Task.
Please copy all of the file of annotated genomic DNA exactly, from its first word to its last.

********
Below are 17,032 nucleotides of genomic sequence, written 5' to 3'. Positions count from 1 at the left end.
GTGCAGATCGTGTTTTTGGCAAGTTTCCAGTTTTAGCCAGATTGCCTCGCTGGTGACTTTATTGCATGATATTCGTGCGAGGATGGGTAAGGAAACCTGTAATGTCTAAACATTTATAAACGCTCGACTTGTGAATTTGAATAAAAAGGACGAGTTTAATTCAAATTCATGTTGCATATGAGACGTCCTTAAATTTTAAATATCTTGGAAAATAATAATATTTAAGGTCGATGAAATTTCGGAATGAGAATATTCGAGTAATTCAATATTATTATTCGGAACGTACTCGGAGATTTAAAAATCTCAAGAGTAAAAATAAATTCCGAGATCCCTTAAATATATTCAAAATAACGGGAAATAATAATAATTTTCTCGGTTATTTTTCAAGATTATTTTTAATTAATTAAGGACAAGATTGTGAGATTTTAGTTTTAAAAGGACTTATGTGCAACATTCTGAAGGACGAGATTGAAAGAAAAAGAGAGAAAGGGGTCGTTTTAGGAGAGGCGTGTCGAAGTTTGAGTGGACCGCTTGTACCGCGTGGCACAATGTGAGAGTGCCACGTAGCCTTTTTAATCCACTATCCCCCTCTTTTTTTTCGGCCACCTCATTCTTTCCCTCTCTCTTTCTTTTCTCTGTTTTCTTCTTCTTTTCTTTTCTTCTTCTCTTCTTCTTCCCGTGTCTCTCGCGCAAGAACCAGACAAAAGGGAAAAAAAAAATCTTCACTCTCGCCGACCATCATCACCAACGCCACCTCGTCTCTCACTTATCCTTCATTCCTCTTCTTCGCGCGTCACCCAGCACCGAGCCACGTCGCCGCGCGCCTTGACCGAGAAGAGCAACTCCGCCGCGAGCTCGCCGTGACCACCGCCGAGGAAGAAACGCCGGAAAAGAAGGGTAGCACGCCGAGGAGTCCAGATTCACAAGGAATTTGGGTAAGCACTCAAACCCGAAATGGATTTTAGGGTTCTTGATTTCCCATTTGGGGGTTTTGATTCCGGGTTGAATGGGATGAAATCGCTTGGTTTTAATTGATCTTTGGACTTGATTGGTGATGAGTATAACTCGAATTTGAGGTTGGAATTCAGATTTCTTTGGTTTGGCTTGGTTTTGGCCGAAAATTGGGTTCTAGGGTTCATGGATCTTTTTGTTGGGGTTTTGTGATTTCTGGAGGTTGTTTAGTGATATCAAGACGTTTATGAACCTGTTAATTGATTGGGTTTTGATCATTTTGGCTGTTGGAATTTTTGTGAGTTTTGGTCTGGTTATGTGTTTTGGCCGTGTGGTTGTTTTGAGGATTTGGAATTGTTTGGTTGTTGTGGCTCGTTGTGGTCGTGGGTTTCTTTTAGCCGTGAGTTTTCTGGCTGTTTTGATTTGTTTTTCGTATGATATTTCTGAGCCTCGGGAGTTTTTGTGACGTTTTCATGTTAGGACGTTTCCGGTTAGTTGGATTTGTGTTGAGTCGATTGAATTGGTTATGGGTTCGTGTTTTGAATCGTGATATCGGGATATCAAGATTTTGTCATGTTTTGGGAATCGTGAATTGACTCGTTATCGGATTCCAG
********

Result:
Below are 17,032 nucleotides of genomic sequence, written 5' to 3'. Positions count from 1 at the left end.
GTGCAGATCGTGTTTTTGGCAAGTTTCCAGTTTTAGCCAGATTGCCTCGCTGGTGACTTTATTGCATGATATTCGTGCGAGGATGGGTAAGGAAACCTGTAATGTCTAAACATTTATAAACGCTCGACTTGTGAATTTGAATAAAAAGGACGAGTTTAATTCAAATTCATGTTGCATATGAGACGTCCTTAAATTTTAAATATCTTGGAAAATAATAATATTTAAGGTCGATGAAATTTCGGAATGAGAATATTCGAGTAATTCAATATTATTATTCGGAACGTACTCGGAGATTTAAAAATCTCAAGAGTAAAAATAAATTCCGAGATCCCTTAAATATATTCAAAATAACGGGAAATAATAATAATTTTCTCGGTTATTTTTCAAGATTATTTTTAATTAATTAAGGACAAGATTGTGAGATTTTAGTTTTAAAAGGACTTATGTGCAACATTCTGAAGGACGAGATTGAAAGAAAAAGAGAGAAAGGGGTCGTTTTAGGAGAGGCGTGTCGAAGTTTGAGTGGACCGCTTGTACCGCGTGGCACAATGTGAGAGTGCCACGTAGCCTTTTTAATCCACTATCCCCCTCTTTTTTTTCGGCCACCTCATTCTTTCCCTCTCTCTTTCTTTTCTCTGTTTTCTTCTTCTTTTCTTTTCTTCTTCTCTTCTTCTTCCCGTGTCTCTCGCGCAAGAACCAGACAAAAGGGAAAAAAAAAATCTTCACTCTCGCCGACCATCATCACCAACGCCACCTCGTCTCTCACTTATCCTTCATTCCTCTTCTTCGCGCGTCACCCAGCACCGAGCCACGTCGCCGCGCGCCTTGACCGAGAAGAGCAACTCCGCCGCGAGCTCGCCGTGACCACCGCCGAGGAAGAAACGCCGGAAAAGAAGGGTAGCACGCCGAGGAGTCCAGATTCACAAGGAATTTGGGTAAGCACTCAAACCCGAAATGGATTTTAGGGTTCTTGATTTCCCATTTGGGGGTTTTGATTCCGGGTTGAATGGGATGAAATCGCTTGGTTTTAATTGATCTTTGGACTTGATTGGTGATGAGTATAACTCGAATTTGAGGTTGGAATTCAGATTTCTTTGGTTTGGCTTGGTTTTGGCCGAAAATTGGGTTCTAGGGTTCATGGATCTTTTTGTTGGGGTTTTGTGATTTCTGGAGGTTGTTTAGTGATATCAAGACGTTTATGAACCTGTTAATTGATTGGGTTTTGATCATTTTGGCTGTTGGAATTTTTGTGAGTTTTGGTCTGGTTATGTGTTTTGGCCGTGTGGTTGTTTTGAGGATTTGGAATTGTTTGGTTGTTGTGGCTCGTTGTGGTCGTGGGTTTCTTTTAGCCGTGAGTTTTCTGGCTGTTTTGATTTGTTTTTCGTATGATATTTCTGAGCCTCGGGAGTTTTTGTGACGTTTTCATGTTAGGACGTTTCCGGTTAGTTGGATTTGTGTTGAGTCGATTGAATTGGTTATGGGTTCGTGTTTTGAATCGTGATATCGGGATATCAAGATTTTGTCATGTTTTGGGAATCGTGAATTGACTCGTTATCGGATTCCAG